From: Marian (Dec 18 2016, at 22:07)

I absolutely recommend Synology for the NAS. Have been running one for 4 or 5 years without a glitch. Only had to stop it because of a disk failure. Put back in a brand new disk and it's purring again. Although I would recommend getting a more beefed up model than the basic 2-bay I have.

As for the networking, I am also in the process of redesigning my home network, and seriously considering Ubiquiti gear (router, switch and AP, + wireless bridges to expand the network to a secondary house) + cat6a wiring.


From: Erik (Dec 18 2016, at 23:09)

On the storage side, it's worth looking into the FreeNAS stuff. IXsystems has prebuilt systems that can be configured to be highly reliable (https://www.ixsystems.com) and the latest beta incorporates the basics for Docker management so as a backend server/storage solution, this looks like a good place to be.

If you go somewhat upscale (dual controllers), you're getting enterprise-level reliability and availability. Trevor's a pretty reliable reviewer on this kind of thing: http://www.theregister.co.uk/2016/10/18/truenas_review/

Having ZFS under the hood also opens many doors for off-site replication possibilities to VMs in Amazon to native ZFS replication at rsync.net, to another cheap white box at a friend/family member's house.


From: Chris Swan (Dec 18 2016, at 23:50)

I've had a four bay Synology for five years, which has included a spindle upgrade, and I'm still happy with it.

Ubiqui seems to be the way to go on network gear these days, and Troy Hunt recently did a comprehensive post on his set up https://www.troyhunt.com/ubiquiti-all-the-things-how-i-finally-fixed-my-dodgy-wifi/


From: Chris (Dec 19 2016, at 00:10)

I'm using a small server (HP Microserver Gen 8) running SmartOS, which provides me with ZFS safety and reliability. It can run Linux bare metal in a zone, and Plex runs *just fine* in an Ubuntu zone, all accessing my ZFS data.


From: Santiago Gala (Dec 19 2016, at 03:34)

I am very much in the same process. I bought a Synology 416 and 4 2TB HDs, which gets me 5.8TB of disk using the Synology RAID solution. I'm happy with it for the moment, though I have not played enough time to be conclusive.

While I get my fiber internet with symmetric 300Mbps or so, I am using temporarily a collective Wifi in my building, which has a nasty Symmetric NAT. The DS 416 got connected through and old USB wifi card I had lying around (it is able to use it as both client and AP). It is still able to get accessible from the outside with a clever use of OpenVPN and cloud servers by Synology (they call the feature quickconnect).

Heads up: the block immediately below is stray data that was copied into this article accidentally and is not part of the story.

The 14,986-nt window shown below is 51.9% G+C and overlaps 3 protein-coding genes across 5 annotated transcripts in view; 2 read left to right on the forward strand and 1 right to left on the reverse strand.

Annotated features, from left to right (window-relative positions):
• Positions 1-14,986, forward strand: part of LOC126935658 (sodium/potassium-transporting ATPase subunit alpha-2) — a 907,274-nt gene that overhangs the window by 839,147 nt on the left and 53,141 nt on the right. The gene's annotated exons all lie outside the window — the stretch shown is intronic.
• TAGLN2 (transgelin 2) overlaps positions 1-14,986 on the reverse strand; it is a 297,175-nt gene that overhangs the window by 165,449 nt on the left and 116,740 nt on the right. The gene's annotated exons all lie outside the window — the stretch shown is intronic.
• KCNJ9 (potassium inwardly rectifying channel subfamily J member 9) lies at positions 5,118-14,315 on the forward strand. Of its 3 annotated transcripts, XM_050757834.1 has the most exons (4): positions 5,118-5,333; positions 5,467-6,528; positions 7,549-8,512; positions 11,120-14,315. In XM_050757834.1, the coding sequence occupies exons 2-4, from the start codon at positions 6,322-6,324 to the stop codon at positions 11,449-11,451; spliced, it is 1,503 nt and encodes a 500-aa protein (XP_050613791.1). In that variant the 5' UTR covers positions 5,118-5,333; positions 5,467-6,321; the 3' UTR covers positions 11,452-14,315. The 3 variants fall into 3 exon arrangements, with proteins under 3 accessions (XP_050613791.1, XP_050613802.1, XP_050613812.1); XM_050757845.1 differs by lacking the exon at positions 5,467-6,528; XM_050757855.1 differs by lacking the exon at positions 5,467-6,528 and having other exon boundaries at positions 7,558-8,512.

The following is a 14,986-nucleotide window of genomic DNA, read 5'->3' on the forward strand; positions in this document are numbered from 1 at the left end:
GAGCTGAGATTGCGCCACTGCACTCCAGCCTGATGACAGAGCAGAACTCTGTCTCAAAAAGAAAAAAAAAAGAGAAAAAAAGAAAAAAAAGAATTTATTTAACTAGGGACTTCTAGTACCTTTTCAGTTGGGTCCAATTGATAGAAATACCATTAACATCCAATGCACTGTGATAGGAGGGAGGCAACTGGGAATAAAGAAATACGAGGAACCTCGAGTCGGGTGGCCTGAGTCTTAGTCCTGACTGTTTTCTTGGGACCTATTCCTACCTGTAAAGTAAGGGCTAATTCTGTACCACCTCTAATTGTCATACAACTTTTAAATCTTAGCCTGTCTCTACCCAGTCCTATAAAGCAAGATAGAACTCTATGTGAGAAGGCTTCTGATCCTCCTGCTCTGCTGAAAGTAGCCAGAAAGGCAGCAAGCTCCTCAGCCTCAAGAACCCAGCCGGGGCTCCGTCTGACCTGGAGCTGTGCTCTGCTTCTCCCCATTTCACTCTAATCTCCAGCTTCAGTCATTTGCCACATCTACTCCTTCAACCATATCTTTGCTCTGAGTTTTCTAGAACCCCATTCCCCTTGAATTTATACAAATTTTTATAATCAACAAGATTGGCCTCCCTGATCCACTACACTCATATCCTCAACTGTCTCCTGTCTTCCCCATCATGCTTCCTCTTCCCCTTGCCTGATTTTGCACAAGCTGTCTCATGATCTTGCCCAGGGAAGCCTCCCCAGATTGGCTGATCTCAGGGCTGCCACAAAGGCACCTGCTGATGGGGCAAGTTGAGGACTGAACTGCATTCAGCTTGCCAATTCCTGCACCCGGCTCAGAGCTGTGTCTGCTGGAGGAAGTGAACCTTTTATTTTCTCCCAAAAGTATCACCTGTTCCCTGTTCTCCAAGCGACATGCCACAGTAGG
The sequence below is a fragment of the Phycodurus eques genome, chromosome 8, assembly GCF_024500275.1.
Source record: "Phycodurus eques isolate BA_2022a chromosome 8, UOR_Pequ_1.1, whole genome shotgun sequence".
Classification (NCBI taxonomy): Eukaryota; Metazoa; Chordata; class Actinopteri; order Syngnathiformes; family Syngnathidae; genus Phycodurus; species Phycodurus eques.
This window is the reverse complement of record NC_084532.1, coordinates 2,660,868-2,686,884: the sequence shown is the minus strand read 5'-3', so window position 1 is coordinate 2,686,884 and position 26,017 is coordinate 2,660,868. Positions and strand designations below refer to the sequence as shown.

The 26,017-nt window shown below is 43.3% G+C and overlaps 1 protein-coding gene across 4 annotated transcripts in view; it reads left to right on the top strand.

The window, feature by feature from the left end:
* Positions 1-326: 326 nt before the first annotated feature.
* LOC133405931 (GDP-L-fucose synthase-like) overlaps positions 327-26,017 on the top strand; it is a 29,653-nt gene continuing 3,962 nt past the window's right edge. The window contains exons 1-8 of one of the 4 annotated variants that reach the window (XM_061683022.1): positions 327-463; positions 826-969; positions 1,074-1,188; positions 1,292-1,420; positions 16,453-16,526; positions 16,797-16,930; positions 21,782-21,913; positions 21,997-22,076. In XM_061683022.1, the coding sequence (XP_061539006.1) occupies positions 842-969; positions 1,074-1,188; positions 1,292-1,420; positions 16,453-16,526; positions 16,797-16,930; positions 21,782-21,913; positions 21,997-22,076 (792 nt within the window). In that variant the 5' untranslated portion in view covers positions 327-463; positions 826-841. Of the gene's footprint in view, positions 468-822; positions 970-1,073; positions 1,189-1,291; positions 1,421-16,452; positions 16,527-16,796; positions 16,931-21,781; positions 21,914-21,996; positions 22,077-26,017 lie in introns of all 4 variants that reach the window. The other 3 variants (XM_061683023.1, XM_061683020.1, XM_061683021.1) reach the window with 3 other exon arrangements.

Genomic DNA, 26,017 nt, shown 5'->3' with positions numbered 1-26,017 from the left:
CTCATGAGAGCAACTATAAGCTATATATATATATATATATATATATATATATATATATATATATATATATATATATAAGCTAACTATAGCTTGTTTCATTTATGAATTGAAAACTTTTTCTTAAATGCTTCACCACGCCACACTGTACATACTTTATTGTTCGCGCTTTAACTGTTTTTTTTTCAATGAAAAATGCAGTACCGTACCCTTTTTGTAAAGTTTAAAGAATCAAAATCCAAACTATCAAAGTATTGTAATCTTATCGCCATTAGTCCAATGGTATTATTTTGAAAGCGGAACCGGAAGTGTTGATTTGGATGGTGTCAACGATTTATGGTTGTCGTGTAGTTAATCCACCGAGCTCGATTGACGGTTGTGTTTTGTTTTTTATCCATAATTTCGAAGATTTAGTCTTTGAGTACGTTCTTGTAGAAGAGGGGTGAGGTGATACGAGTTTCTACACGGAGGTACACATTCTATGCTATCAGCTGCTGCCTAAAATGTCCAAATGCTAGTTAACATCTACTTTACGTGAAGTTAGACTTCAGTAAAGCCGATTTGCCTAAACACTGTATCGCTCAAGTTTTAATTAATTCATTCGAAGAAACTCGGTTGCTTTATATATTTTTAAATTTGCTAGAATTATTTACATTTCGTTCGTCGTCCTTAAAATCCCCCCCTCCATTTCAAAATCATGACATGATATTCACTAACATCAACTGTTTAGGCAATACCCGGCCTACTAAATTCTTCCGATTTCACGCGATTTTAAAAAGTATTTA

On the wifi side I'm for the moment using an old TP-link router I had around, connected straight to the DS and using it to get to the internet. I have also connected to it my old laptop hooked to the TV.

So the network is taking shape. When I return to Madrid in 3 weeks or so I'll keep playing with the hw side, for the moment I'm restricted to ssh to both machines or use the synology web UI, usable enough.


From: James (Dec 19 2016, at 05:41)

Consider how you want to do online backups. If the backup service you use can't run on the NAS, you'll have to arrange to do the backup from another computer. For this reason, I decided to build my own NAS and install CrashPlan. Since CrashPlan runs on the NAS, I don't have to remember to start backups at a particular time from another machine. Trade one hassle for another. Pick the one you want to deal with. I used an HP Microserver as the base box. HP is a pain with their fee based firmware updates though. They have a variety of CPU options so you can buy something appropriate to your transcode needs.


From: Chris (Dec 19 2016, at 05:44)

Not sure if you've looked at the offings from your current employer, but the Storage Gateway might work.

I believe it is possible to run the Gateway VM in EC2, and mount the exported iscsi volume on a local server. You can then expose that to your local network.


From: Sebastian (Dec 19 2016, at 06:54)

Another vote for the Ubiquiti Combo (UniFi AP + Edgerouter PoE... AP Lite should be enough, if you want to save some $). Rock solid, and with room to grow.

And a vote for Synology too.

Both companies keep updating their software year after year, unlike some consumer brands that only care about their latest generation or two.


From: André (Dec 19 2016, at 09:54)

Why not take a look at http://www.nextcloud.com ? I run it on a centos based machine. But it runs on whatever you have. It's like having a Dropbox in your house (and more). It has client for about every os and webdav. It's maybe not the answer for the media file but you can write your own plugins to nextcloud.

My 2 cent.


From: Ken Kennedy (Jan 06 2017, at 19:11)

Adding another vote for Ubiquiti...I've got the EdgeMax EdgeRouter and a Ubiquiti UAP-AC-LR, but any similar (probably newer) combination should work. I've had mine for about a year, and it has changed my wireless experience. There have been simply no issues...no "reboot and see if that helps", no wifi falling over with lots of clients, no nothing. It is *rock solid*; I've basically forgotten that wifi used to be a PITA.